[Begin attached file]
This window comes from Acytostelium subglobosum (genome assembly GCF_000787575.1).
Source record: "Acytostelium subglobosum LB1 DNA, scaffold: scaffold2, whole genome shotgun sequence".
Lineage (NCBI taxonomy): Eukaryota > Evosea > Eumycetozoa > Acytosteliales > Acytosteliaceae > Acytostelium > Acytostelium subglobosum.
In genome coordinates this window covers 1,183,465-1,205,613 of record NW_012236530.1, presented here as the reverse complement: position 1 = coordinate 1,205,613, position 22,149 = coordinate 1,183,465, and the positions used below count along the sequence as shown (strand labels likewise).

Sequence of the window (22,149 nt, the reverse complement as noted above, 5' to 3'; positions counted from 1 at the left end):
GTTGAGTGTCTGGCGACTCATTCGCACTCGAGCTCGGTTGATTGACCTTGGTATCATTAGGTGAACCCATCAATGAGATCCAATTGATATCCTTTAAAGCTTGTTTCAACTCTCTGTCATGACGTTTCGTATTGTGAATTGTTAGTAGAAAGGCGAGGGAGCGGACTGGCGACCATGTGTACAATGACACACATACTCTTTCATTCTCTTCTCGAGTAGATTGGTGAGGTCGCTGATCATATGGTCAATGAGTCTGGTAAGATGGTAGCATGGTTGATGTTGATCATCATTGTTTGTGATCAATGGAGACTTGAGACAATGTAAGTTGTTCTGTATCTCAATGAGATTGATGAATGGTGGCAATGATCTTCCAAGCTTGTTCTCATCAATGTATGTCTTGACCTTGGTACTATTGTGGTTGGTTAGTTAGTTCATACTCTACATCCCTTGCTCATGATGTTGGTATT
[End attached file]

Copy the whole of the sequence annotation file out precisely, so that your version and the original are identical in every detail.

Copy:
This window comes from Acytostelium subglobosum (genome assembly GCF_000787575.1).
Source record: "Acytostelium subglobosum LB1 DNA, scaffold: scaffold2, whole genome shotgun sequence".
Lineage (NCBI taxonomy): Eukaryota > Evosea > Eumycetozoa > Acytosteliales > Acytosteliaceae > Acytostelium > Acytostelium subglobosum.
In genome coordinates this window covers 1,183,465-1,205,613 of record NW_012236530.1, presented here as the reverse complement: position 1 = coordinate 1,205,613, position 22,149 = coordinate 1,183,465, and the positions used below count along the sequence as shown (strand labels likewise).

Sequence of the window (22,149 nt, the reverse complement as noted above, 5' to 3'; positions counted from 1 at the left end):
GTTGAGTGTCTGGCGACTCATTCGCACTCGAGCTCGGTTGATTGACCTTGGTATCATTAGGTGAACCCATCAATGAGATCCAATTGATATCCTTTAAAGCTTGTTTCAACTCTCTGTCATGACGTTTCGTATTGTGAATTGTTAGTAGAAAGGCGAGGGAGCGGACTGGCGACCATGTGTACAATGACACACATACTCTTTCATTCTCTTCTCGAGTAGATTGGTGAGGTCGCTGATCATATGGTCAATGAGTCTGGTAAGATGGTAGCATGGTTGATGTTGATCATCATTGTTTGTGATCAATGGAGACTTGAGACAATGTAAGTTGTTCTGTATCTCAATGAGATTGATGAATGGTGGCAATGATCTTCCAAGCTTGTTCTCATCAATGTATGTCTTGACCTTGGTACTATTGTGGTTGGTTAGTTAGTTCATACTCTACATCCCTTGCTCATGATGTTGGTATT